With the introduction of AB 221 in Nevada on Tuesday, 25 states across the country have considered active Right to Repair legislation so far in 2021, demonstrating the widespread appeal of the policy, advocates say. These bills would reform existing laws to require manufacturers of electronic equipment to provide access to necessary items such as manuals, spare parts, diagnostics and special tools so people can repair their devices. In some states, the legislation targets farm or medical equipment, while in other states, the bills apply broadly.

“If you thought that consumers were going to let manufacturers take away our ability to fix the things we own lying down, you have another thing coming,” says U.S. PIRG Right to Repair Campaign Director Nathan Proctor. “People just want to fix their stuff, and they’ve been clamoring—here, there and everywhere—for lawmakers to protect their right to repair.” 

“We see and feel the momentum building. Legislation is moving not just in the United States, but also around the globe,” adds Gay Gordon-Byrne, the executive director of Repair.org, which represents the independent repair industry. “The time for manufacturers to get on the right side of their customers—and history—is now.”

The COVID-19 pandemic has helped increase urgency for Right to Repair efforts. Lack of access to local repair options has proved to be a major hurdle for hospitals, in particular, Right to Repair advocates say.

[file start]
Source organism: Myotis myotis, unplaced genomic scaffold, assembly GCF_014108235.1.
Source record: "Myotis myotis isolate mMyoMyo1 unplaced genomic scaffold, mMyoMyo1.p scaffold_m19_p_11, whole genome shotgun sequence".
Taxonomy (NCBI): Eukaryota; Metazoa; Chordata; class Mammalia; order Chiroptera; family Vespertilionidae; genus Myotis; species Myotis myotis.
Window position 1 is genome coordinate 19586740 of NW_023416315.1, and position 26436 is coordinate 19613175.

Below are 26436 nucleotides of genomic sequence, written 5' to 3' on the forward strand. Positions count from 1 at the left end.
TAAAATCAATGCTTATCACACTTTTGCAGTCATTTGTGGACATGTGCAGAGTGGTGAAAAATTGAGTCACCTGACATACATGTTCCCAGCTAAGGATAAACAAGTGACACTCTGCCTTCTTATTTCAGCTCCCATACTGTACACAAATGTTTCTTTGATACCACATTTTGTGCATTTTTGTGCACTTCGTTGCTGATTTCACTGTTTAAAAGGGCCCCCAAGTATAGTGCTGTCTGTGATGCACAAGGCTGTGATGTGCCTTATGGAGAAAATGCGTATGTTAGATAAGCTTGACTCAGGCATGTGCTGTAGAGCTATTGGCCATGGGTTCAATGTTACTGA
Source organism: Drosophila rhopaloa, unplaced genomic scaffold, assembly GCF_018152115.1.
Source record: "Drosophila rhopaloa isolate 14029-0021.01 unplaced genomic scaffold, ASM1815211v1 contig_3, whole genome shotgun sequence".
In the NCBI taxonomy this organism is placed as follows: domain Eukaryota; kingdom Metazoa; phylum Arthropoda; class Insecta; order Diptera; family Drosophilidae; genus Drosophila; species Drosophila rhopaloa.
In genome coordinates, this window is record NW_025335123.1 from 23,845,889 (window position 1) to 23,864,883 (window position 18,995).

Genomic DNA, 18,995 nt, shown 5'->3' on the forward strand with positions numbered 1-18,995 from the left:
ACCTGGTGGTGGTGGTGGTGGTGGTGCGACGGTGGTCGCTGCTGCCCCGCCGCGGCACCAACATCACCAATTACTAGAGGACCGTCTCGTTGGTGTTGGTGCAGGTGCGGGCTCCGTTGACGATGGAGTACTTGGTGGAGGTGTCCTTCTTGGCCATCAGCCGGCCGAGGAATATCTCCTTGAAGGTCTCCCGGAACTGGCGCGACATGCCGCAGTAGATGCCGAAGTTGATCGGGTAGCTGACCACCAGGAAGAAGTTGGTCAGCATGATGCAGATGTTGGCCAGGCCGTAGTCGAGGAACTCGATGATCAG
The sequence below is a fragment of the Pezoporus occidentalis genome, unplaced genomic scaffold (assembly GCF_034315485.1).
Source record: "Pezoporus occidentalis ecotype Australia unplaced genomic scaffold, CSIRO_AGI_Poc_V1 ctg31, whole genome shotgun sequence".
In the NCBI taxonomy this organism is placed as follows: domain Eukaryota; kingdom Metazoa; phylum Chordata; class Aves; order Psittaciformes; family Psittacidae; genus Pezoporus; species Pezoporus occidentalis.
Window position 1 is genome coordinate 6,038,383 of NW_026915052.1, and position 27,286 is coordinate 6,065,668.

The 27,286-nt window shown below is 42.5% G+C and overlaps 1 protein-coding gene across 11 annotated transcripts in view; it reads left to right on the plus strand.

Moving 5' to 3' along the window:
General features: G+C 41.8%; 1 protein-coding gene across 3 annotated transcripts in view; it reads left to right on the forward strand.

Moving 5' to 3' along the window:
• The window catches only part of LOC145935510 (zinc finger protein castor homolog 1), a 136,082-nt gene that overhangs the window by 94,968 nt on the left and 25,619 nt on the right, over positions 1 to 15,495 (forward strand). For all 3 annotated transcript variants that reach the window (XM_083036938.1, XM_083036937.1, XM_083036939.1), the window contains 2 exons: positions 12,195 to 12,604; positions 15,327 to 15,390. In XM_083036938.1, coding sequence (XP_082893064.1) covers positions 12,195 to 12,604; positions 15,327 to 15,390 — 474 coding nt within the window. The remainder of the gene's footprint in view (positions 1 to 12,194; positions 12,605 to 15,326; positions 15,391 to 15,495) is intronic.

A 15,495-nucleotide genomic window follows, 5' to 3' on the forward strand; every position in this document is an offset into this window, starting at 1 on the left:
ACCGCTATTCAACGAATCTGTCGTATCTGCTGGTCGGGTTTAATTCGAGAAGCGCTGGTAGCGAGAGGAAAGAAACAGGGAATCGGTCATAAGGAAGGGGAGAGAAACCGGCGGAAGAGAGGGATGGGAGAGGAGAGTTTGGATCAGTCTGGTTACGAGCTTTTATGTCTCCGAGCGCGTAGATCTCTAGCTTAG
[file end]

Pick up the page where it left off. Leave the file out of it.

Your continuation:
“When the manufacturer or their ‘authorized’ service providers are the only options to repair items, it raises costs for consumers and makes the whole system fragile,” says Proctor. “When the coronavirus pandemic shut down big box stores, people didn’t have options to fix their devices, and their frustration helped to fuel the energy behind our efforts this year. This issue isn’t going away until lawmakers deliver for consumers.”

“It’s high time we restore competition to local repair markets,” adds Kyle Wiens, iFixit CEO. “This is simple. Just let us fix our stuff. Across the nation, lawmakers, consumers, and local businesses are all on the same page. It’s time to get these laws passed.”

The full list of states and bills, and the equipment covered, is below:
1. ArkansasSB 461 (ag equipment)
2. California: SB 605 (medical equipment; co-sponsored by iFixit)
3. Connecticut: HB 5255 and HB 5826(all non-car devices), and HB 6216 (cars)
4. ColoradoHB 1199 (all non-car and non-medical equipment)
5. DelawareHB 22 (all non-car devices)
6. Florida: S 374 and  H 0511 (ag equipment)
7. Hawaii: SB 760 (medical equipment), SB 564 (all non-car devices), HB 415(consumer products), HB 226 (all non-car devices)
8. Illinois: HB 3061 (all non-car devices)
9. Kansas: HB 2309 (ag equipment)
10. Maryland: SB 412 and HB 84 (all non-car devices)
11. Massachusetts: HD 260 and SD 199(all non-car and non-medical equipment)
12. Missouri: HB 975 (ag equipment), HB 1118 (all non-car devices)
13. Minnesota: HF 1156 (all non-car and non-medical equipment)
14. Montana: HB 175 (all non-car and non-medical equipment) and HB 390and SB 273 (ag equipment) 
15. Nebraska: LB 543 (ag equipment) 
16. Nevada: AB 221 (all non-car devices)
17. New Jersey: A 1482 (all non-car devices) A 2906 (ag equipment) 
18. New Hampshire: HB 449 (home appliances)
19. New York: S04104 (all non-car and non-medical equipment) S149 (ag equipment)
20. Oklahoma: HB 1011 (all non-car devices)
21. Oregon: HB 2698 (all non-car and non-medical equipment)
22. South Carolina: H 3500 (ag equipment)
23. Texas: HB 2541 (medical equipment)
24. Vermont: H.58 and S.67 (ag equipment) 
25. Washington: HB 1212 (consumer devices)